to protect the interests of consumers by promoting effective competition.
We are convinced that the interests of the consumer are best served by the promotion of competition.

The "objective" clauses go to the heart of what the Bill purports to do. It was clear in Committee that there is considerable confusion about what those clauses do, and we hope to establish what they do through our amendments. We are told by the Government that the Bill represents an important change to the regulator's framework for the utilities sector. According to the Minister, the Bill delivers on the promise that the Government made during the general election campaign to achieve open and predictable regulation that is fair to customers and shareholders. She added that it will allow people to benefit from utilities regulation reform in a changing marketplace that will provide many opportunities for better service.

The same triumphalist language was used by the Secretary of State on Second Reading. He said:
As hon. Members will know, the Government are committed to modernisation and reform in a whole range of important areas of public life. The Utilities Bill is part of that agenda of modernisation and reform. It will deliver efficiency and fairness, bringing together social justice and fairness, two sides of the same coin…It puts consumers first and provides a basis for effective competition and a stable framework for regulation.—[Official Report, 31 January 2000; Vol. 343, c. 782.]
6.45 pm

That is high-blown language from both the Minister and the Secretary of State, and it contrasts sharply with the words of the Minister for Competition and Consumer Affairs, who says that the clauses are not revolutionary:
we do not expect that there will be a dramatic upheaval—a revolution indeed—in utility regulations…The regulatory and economic environment in which utility companies operate will not be turned upside down.—[Official Report, Standing Committee A,29 February 2000; c. 234.]
On the one hand, the Government are claiming that the "objectives" clauses and the Bill will change the whole basis of utility regulation, and will make the protection of the consumer the primary duty. On the other hand, the Minister has said that even after the Bill the promotion of competition will be as paramount as before, and that the Bill does nothing very radical.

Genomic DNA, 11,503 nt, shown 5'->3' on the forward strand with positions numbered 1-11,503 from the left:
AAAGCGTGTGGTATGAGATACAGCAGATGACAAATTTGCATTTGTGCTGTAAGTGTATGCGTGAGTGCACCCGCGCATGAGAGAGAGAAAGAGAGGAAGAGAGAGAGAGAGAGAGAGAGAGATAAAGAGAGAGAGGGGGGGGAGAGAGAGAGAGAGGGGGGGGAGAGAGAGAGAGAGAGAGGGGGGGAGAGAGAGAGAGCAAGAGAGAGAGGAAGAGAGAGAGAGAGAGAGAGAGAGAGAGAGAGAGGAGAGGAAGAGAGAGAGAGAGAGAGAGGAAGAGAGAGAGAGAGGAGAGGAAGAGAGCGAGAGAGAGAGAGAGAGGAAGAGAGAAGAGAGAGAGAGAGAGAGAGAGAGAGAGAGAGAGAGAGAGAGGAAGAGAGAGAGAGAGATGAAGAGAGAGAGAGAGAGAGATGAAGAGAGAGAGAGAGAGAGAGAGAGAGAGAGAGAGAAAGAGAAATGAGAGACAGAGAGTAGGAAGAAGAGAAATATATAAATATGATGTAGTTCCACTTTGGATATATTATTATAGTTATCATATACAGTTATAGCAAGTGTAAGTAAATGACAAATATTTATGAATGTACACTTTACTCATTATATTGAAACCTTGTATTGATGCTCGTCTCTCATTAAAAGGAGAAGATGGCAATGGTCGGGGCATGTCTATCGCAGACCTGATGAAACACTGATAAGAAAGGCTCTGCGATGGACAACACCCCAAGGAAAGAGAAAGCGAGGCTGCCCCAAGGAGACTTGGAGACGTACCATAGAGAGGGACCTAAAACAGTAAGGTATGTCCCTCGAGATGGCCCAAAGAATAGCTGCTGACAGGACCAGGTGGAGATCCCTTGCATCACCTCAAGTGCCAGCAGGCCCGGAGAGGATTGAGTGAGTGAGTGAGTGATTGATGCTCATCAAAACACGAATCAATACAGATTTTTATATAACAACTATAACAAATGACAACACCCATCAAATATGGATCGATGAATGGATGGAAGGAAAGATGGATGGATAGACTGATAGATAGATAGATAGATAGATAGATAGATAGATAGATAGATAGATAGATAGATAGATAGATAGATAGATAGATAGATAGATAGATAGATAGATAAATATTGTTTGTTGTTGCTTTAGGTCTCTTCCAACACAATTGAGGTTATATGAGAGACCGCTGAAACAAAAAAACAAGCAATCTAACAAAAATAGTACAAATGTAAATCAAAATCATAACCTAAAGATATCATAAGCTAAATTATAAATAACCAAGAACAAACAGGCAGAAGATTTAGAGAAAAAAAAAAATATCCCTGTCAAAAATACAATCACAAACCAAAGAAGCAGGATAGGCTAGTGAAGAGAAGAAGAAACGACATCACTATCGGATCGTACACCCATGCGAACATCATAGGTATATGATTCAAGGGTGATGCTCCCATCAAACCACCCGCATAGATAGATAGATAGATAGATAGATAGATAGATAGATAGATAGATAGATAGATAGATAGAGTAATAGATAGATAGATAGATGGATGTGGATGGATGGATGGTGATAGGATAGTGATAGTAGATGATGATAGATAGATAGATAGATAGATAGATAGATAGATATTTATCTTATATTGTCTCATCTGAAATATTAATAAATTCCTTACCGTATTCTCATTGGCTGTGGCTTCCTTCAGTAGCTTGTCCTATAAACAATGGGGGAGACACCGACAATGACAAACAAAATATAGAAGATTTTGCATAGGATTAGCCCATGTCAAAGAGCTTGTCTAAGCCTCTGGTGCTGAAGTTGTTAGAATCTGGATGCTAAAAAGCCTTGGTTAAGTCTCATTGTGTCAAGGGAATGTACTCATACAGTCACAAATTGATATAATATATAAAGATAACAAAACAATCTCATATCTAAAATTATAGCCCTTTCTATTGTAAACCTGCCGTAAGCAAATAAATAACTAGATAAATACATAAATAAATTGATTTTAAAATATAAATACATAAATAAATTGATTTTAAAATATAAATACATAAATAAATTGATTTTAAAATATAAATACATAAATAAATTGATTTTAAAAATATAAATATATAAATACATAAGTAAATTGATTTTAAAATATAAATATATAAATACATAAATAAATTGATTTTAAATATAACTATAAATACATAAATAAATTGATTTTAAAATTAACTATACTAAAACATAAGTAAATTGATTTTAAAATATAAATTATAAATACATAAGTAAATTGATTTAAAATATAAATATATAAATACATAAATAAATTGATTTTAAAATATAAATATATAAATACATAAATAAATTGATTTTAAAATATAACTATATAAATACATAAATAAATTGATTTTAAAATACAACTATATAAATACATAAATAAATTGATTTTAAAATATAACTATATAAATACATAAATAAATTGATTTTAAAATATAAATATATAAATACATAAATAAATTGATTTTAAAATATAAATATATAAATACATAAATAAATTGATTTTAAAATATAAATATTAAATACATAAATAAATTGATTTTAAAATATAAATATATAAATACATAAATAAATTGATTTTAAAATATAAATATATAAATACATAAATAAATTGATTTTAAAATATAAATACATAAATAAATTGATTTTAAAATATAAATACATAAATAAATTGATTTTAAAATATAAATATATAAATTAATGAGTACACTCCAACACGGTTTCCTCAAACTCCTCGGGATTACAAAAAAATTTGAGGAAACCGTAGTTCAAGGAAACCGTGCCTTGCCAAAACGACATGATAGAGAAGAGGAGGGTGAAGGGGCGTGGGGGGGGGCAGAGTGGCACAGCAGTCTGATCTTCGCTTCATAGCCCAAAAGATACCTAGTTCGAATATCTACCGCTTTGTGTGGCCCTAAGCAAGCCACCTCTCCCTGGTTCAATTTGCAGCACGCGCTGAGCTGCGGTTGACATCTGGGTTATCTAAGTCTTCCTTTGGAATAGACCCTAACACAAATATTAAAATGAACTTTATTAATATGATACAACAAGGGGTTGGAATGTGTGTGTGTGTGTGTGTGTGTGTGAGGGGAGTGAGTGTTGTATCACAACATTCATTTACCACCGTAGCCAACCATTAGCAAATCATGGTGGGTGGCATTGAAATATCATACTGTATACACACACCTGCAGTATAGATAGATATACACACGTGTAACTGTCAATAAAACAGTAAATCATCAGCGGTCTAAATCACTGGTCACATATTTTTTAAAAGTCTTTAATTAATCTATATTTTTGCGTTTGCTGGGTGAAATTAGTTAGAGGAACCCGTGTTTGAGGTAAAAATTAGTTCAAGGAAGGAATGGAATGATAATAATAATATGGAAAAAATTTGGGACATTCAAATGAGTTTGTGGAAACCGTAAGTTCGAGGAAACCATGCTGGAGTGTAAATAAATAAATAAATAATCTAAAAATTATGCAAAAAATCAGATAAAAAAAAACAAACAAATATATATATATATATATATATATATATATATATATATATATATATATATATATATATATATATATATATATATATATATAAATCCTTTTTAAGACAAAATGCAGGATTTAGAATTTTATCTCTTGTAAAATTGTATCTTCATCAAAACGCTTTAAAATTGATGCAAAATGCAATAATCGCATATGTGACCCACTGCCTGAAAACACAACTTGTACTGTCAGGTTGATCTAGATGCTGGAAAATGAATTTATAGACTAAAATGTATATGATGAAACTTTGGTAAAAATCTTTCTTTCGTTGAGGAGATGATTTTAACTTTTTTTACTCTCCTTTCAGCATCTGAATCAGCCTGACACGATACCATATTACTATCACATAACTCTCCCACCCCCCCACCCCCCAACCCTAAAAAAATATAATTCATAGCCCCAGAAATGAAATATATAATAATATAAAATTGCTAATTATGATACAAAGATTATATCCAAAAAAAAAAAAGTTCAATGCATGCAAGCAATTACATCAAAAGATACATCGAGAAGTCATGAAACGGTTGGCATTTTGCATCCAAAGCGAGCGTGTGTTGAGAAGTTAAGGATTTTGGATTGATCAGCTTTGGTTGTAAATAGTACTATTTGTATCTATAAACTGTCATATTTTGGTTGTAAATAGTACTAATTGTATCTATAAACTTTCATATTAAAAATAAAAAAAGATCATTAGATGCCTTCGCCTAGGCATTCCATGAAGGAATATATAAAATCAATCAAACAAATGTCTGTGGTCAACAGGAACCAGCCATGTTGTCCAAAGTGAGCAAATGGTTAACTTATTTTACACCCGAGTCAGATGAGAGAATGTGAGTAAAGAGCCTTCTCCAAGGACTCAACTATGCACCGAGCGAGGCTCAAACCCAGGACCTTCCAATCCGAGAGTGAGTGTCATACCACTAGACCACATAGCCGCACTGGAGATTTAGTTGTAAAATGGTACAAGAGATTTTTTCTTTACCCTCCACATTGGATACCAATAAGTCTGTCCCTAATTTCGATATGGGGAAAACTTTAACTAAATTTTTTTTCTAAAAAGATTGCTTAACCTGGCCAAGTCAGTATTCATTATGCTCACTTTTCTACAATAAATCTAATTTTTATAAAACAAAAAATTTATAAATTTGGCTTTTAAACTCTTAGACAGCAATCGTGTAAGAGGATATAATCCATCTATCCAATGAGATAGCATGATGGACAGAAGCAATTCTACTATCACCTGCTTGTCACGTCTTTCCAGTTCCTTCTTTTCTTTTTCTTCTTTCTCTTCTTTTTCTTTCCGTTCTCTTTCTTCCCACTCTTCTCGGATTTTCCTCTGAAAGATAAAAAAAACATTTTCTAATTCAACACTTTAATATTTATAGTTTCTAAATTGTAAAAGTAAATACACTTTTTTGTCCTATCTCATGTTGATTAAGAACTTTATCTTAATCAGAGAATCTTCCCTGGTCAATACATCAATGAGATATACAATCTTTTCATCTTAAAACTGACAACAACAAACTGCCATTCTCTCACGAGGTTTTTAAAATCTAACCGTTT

The Government cannot have it both ways. Either the Bill is radical or it is not; either it changes the framework or it does not. If it does not change the framework, or the objectives of the regulator, what is the point of the clauses?

What matters is the actual wording. As drafted, clauses 9 and 13 introduce a whole new set of priorities for the Secretary of State and the regulator. The objectives that they identify will impose extra costs on the utilities, which will then be passed on to consumers. They will increase regulatory risks, and will therefore add to the capital costs of the utilities. Again, those extra costs will inevitably be passed on to consumers.

If the House accepts clauses 9 and 13 unamended, the promotion of competition will occur only when it can be shown to protect consumers. If the regulator and the Secretary of State have the same philosophical disposition as my hon. Friends and me, and believe that competition will nearly always benefit the consumer and that greater competition will never damage the interests of consumers, I do not doubt that the new regulatory regime will function well, and will continue to deliver greater competition and lower prices. On the other hand, we may have a regulator who shares the Prime Minister's philosophy—if, indeed, the Prime Minister has a philosophy other than that of political manoeuvring and analysis. Back in 1988, during the Committee stage of the Electricity Bill, the Prime Minister said:
outside the Conservative party…it is barely in issue that prices will rise because of privatisation.—[Official Report, 12 December 1988; Vol. 143, c. 681.]